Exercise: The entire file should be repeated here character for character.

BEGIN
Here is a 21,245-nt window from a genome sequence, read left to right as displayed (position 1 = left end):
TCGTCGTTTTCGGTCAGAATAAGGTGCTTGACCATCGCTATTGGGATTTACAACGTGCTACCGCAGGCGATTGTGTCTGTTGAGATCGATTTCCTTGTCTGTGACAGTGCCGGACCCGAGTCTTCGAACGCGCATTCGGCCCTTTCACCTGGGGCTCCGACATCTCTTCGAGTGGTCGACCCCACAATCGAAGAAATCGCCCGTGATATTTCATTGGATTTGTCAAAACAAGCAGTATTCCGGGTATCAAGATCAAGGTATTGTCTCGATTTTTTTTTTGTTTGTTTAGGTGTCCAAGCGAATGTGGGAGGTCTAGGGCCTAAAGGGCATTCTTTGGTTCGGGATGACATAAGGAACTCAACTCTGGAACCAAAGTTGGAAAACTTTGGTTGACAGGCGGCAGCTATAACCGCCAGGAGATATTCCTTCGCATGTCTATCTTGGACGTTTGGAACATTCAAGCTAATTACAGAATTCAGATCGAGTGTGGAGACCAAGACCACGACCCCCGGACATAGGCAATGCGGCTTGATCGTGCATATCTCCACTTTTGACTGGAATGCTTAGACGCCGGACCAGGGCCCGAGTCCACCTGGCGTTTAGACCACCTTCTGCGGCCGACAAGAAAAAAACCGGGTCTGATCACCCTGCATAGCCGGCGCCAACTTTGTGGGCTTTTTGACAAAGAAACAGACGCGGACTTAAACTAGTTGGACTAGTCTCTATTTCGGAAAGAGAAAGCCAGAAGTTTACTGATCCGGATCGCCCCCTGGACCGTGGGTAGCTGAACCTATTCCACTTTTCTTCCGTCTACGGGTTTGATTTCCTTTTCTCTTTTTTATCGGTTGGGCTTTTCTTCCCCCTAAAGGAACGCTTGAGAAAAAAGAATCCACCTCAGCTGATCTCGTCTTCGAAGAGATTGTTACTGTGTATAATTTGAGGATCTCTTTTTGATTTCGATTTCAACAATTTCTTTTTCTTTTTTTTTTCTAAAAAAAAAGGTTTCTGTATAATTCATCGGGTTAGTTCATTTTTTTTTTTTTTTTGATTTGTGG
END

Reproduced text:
Here is a 21,245-nt window from a genome sequence, read left to right as displayed (position 1 = left end):
TCGTCGTTTTCGGTCAGAATAAGGTGCTTGACCATCGCTATTGGGATTTACAACGTGCTACCGCAGGCGATTGTGTCTGTTGAGATCGATTTCCTTGTCTGTGACAGTGCCGGACCCGAGTCTTCGAACGCGCATTCGGCCCTTTCACCTGGGGCTCCGACATCTCTTCGAGTGGTCGACCCCACAATCGAAGAAATCGCCCGTGATATTTCATTGGATTTGTCAAAACAAGCAGTATTCCGGGTATCAAGATCAAGGTATTGTCTCGATTTTTTTTTTGTTTGTTTAGGTGTCCAAGCGAATGTGGGAGGTCTAGGGCCTAAAGGGCATTCTTTGGTTCGGGATGACATAAGGAACTCAACTCTGGAACCAAAGTTGGAAAACTTTGGTTGACAGGCGGCAGCTATAACCGCCAGGAGATATTCCTTCGCATGTCTATCTTGGACGTTTGGAACATTCAAGCTAATTACAGAATTCAGATCGAGTGTGGAGACCAAGACCACGACCCCCGGACATAGGCAATGCGGCTTGATCGTGCATATCTCCACTTTTGACTGGAATGCTTAGACGCCGGACCAGGGCCCGAGTCCACCTGGCGTTTAGACCACCTTCTGCGGCCGACAAGAAAAAAACCGGGTCTGATCACCCTGCATAGCCGGCGCCAACTTTGTGGGCTTTTTGACAAAGAAACAGACGCGGACTTAAACTAGTTGGACTAGTCTCTATTTCGGAAAGAGAAAGCCAGAAGTTTACTGATCCGGATCGCCCCCTGGACCGTGGGTAGCTGAACCTATTCCACTTTTCTTCCGTCTACGGGTTTGATTTCCTTTTCTCTTTTTTATCGGTTGGGCTTTTCTTCCCCCTAAAGGAACGCTTGAGAAAAAAGAATCCACCTCAGCTGATCTCGTCTTCGAAGAGATTGTTACTGTGTATAATTTGAGGATCTCTTTTTGATTTCGATTTCAACAATTTCTTTTTCTTTTTTTTTTCTAAAAAAAAAGGTTTCTGTATAATTCATCGGGTTAGTTCATTTTTTTTTTTTTTTTGATTTGTGG